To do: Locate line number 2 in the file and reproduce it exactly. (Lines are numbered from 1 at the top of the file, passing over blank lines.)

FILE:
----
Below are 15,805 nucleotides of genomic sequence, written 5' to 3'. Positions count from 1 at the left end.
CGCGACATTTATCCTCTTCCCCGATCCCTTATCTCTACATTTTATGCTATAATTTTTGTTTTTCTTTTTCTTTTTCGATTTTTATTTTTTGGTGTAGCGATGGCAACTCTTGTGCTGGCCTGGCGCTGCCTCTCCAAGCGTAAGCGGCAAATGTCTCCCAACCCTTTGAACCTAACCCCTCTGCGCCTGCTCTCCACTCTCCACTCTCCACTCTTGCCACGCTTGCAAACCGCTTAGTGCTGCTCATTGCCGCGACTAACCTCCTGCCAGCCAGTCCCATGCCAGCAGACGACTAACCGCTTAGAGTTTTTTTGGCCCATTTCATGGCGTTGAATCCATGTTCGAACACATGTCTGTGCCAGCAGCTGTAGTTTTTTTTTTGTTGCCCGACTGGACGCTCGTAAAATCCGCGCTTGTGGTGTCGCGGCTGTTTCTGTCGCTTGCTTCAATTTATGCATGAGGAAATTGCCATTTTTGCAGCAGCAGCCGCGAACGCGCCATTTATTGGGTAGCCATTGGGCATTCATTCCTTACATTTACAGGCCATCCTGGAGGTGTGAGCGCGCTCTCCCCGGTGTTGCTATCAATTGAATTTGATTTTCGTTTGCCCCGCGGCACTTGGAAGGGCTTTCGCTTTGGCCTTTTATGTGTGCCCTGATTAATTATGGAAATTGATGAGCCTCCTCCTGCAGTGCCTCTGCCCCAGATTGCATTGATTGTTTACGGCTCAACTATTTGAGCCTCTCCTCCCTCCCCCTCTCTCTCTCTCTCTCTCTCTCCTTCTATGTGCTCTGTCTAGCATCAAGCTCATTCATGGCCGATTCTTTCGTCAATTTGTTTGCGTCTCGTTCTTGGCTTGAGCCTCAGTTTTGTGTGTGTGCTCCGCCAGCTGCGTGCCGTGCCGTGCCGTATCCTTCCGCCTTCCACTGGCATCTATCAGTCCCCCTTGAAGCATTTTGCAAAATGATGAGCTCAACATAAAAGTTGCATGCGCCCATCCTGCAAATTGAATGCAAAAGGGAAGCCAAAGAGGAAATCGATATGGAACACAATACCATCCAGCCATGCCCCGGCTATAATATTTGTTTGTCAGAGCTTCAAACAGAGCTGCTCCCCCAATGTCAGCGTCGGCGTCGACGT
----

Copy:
CGCGACATTTATCCTCTTCCCCGATCCCTTATCTCTACATTTTATGCTATAATTTTTGTTTTTCTTTTTCTTTTTCGATTTTTATTTTTTGGTGTAGCGATGGCAACTCTTGTGCTGGCCTGGCGCTGCCTCTCCAAGCGTAAGCGGCAAATGTCTCCCAACCCTTTGAACCTAACCCCTCTGCGCCTGCTCTCCACTCTCCACTCTCCACTCTTGCCACGCTTGCAAACCGCTTAGTGCTGCTCATTGCCGCGACTAACCTCCTGCCAGCCAGTCCCATGCCAGCAGACGACTAACCGCTTAGAGTTTTTTTGGCCCATTTCATGGCGTTGAATCCATGTTCGAACACATGTCTGTGCCAGCAGCTGTAGTTTTTTTTTTGTTGCCCGACTGGACGCTCGTAAAATCCGCGCTTGTGGTGTCGCGGCTGTTTCTGTCGCTTGCTTCAATTTATGCATGAGGAAATTGCCATTTTTGCAGCAGCAGCCGCGAACGCGCCATTTATTGGGTAGCCATTGGGCATTCATTCCTTACATTTACAGGCCATCCTGGAGGTGTGAGCGCGCTCTCCCCGGTGTTGCTATCAATTGAATTTGATTTTCGTTTGCCCCGCGGCACTTGGAAGGGCTTTCGCTTTGGCCTTTTATGTGTGCCCTGATTAATTATGGAAATTGATGAGCCTCCTCCTGCAGTGCCTCTGCCCCAGATTGCATTGATTGTTTACGGCTCAACTATTTGAGCCTCTCCTCCCTCCCCCTCTCTCTCTCTCTCTCTCTCTCCTTCTATGTGCTCTGTCTAGCATCAAGCTCATTCATGGCCGATTCTTTCGTCAATTTGTTTGCGTCTCGTTCTTGGCTTGAGCCTCAGTTTTGTGTGTGTGCTCCGCCAGCTGCGTGCCGTGCCGTGCCGTATCCTTCCGCCTTCCACTGGCATCTATCAGTCCCCCTTGAAGCATTTTGCAAAATGATGAGCTCAACATAAAAGTTGCATGCGCCCATCCTGCAAATTGAATGCAAAAGGGAAGCCAAAGAGGAAATCGATATGGAACACAATACCATCCAGCCATGCCCCGGCTATAATATTTGTTTGTCAGAGCTTCAAACAGAGCTGCTCCCCCAATGTCAGCGTCGGCGTCGACGT